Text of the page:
By Elly Taylor on 28 November 2018
You get home late from work, go straight to the computer (or garage, television or man cave), are irritable and moody most of the time and when your partner asks “what’s wrong?” you say “I don’t want to talk about it”. If this sounds like you, you could be dealing with dad’s Postnatal Depression. Yes, it’s a thing.
In fact, around 10% of new dads suffer from Paternal Postpartum/Postnatal Depression (PPD), but it’s still under the radar. One reason it’s hidden is that symptoms, like being agitated, withdrawn, increased drinking, recklessness or even feelings of jealousy towards the baby, can easily be misinterpreted or dismissed.
Seeing a dad like this, mothers and others can make the mistake of thinking a man “has changed” since becoming a father. And maybe he has – but not in a way he would choose to, realise why or necessarily have control over. Because what often remains unseen beneath these confronting behaviours are vulnerable feelings of being inadequate, left out or irrelevant. A “third wheel” is how many men describe it. Like he’s “lost” his wife or partner to the baby is another thing men say..
There’s unspoken grief in all of this.
Fifty percent of dads are more likely to get PPD if the mother suffers from Postnatal Depression too. Other factors which could lead to an increased risk of PPD in men include:
At some level, many dads are aware that life’s tougher for the new mother and feels ashamed about that too. All these factors lead to having a greater need, but less opportunity, for fathers to go out and blow off some steam or have a good chat with mates.
It gets worse, but take a deep breath and bear with me.
If it goes unaddressed, a dad’s depression can have long-term effects on their partner and the baby too. Research shows dads with PPD are less able to support their partner and the risk for relationship breakdown is higher. Dads who are depressed are also less likely to be engaged with their child in things like reading, playing, singing songs or telling stories – all important for their child’s vocabulary. Sadly, children of depressed fathers have a higher chance of growing up with longer-term behavioural or emotional problems.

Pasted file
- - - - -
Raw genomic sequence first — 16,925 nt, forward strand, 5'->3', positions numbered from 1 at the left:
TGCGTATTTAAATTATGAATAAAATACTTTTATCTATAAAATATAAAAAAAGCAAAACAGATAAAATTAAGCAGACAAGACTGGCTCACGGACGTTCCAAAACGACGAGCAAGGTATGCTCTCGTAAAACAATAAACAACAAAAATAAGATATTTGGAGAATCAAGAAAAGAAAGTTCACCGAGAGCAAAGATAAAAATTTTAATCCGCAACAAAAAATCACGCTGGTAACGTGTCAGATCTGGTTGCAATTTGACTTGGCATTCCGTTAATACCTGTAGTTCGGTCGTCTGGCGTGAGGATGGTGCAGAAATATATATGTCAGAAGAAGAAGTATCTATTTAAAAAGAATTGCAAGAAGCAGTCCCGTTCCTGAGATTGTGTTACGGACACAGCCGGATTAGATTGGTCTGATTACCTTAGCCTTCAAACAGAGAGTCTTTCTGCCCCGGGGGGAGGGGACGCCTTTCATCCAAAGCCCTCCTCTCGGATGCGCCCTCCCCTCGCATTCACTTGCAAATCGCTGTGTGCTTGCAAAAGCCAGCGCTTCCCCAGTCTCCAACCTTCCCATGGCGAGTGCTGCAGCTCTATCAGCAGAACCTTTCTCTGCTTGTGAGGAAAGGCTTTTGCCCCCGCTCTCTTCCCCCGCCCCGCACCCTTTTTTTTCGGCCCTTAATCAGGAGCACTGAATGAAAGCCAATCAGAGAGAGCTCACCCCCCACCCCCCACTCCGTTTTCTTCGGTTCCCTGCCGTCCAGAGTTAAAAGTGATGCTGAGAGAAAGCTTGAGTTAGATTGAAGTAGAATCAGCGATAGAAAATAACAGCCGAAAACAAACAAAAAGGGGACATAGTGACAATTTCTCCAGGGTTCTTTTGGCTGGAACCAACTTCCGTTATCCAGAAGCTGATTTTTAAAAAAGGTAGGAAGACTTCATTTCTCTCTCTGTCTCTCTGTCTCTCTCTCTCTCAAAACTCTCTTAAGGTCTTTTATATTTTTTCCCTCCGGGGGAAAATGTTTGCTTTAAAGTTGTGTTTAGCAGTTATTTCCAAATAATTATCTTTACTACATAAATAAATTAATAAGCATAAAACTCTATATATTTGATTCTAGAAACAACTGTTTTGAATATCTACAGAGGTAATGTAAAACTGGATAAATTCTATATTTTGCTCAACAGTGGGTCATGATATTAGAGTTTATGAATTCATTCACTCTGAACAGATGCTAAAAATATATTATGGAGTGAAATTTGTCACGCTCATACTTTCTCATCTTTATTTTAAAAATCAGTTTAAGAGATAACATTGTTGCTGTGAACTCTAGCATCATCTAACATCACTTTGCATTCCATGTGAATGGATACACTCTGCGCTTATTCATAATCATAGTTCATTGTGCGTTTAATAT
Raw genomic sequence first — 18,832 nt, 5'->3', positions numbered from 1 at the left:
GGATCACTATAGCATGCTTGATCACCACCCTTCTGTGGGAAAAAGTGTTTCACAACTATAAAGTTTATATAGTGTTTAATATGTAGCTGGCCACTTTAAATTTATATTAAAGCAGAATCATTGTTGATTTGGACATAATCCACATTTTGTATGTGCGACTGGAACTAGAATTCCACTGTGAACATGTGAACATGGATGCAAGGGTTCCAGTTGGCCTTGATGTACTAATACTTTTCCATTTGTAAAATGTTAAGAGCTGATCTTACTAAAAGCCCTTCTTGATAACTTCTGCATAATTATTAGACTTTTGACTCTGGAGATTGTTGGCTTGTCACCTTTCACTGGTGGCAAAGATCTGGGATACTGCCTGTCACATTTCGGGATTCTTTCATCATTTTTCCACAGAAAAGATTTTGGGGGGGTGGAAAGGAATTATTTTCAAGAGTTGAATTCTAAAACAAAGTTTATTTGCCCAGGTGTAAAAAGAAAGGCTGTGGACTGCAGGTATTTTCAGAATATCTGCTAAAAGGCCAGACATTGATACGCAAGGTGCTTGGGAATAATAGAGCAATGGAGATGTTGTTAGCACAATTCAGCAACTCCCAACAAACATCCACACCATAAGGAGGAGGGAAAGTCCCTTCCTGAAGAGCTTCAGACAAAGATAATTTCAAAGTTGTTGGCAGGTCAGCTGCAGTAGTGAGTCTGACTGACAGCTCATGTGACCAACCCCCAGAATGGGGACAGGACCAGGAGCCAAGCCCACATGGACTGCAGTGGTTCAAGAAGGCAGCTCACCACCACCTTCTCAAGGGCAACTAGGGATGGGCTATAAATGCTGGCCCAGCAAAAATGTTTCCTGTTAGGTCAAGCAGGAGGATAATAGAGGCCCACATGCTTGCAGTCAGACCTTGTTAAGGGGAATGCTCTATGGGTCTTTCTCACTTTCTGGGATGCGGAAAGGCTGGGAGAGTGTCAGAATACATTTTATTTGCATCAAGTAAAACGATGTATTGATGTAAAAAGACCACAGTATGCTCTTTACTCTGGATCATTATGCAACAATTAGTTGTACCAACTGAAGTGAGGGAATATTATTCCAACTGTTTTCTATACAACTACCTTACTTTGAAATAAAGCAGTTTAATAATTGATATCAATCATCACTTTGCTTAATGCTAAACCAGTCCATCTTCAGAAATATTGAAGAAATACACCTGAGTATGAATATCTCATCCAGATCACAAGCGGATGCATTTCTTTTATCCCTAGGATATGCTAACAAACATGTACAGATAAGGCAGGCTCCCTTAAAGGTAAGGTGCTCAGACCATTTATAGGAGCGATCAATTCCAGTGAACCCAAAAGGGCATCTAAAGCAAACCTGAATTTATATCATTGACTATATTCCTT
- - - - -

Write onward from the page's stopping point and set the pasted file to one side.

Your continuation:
The good news (phew!), is once it’s recognised, depression can be managed, men can recover and relationships can be healed.
Often things can be better than before, for both parents and the family.
So, if the above sounds like you or a man in your life, there are many avenues for support:
Another great way for a dad to bust the blues is to spend time with their baby. Research tells us that dads who have lots of wiggle room to find their own ways of caring for their baby can develop a stronger bond with them, have higher self-esteem, are happier in their relationship – and are less likely to be depressed. This has the added benefit of giving mum a much needed and well-deserved break and bub will love that extra attention too. Great stuff for the whole family!
For more information on Postpartum Depression in fathers, check out Daddy Blues by Mark Williams. To recover from Perinatal Mental Health Issues, repair your relationship and return to the loving couple you once were, see Becoming Us by Elly Taylor.
As a relationship counsellor and a new mother at the same time, Elly Taylor and her husband were blindsided by the changes and challenges of becoming parents and the fallout for their relationship. Fast forward 20 years or so and Elly is the author and founder of Becoming Us, a whole family approach to parenthood that supports the mental, emotional and relationship wellbeing of mothers, fathers and families. She lives in Sydney with her firefighter husband (yes, they made it!), their three children and a bunch of pets. For more please see www.ellytaylor.com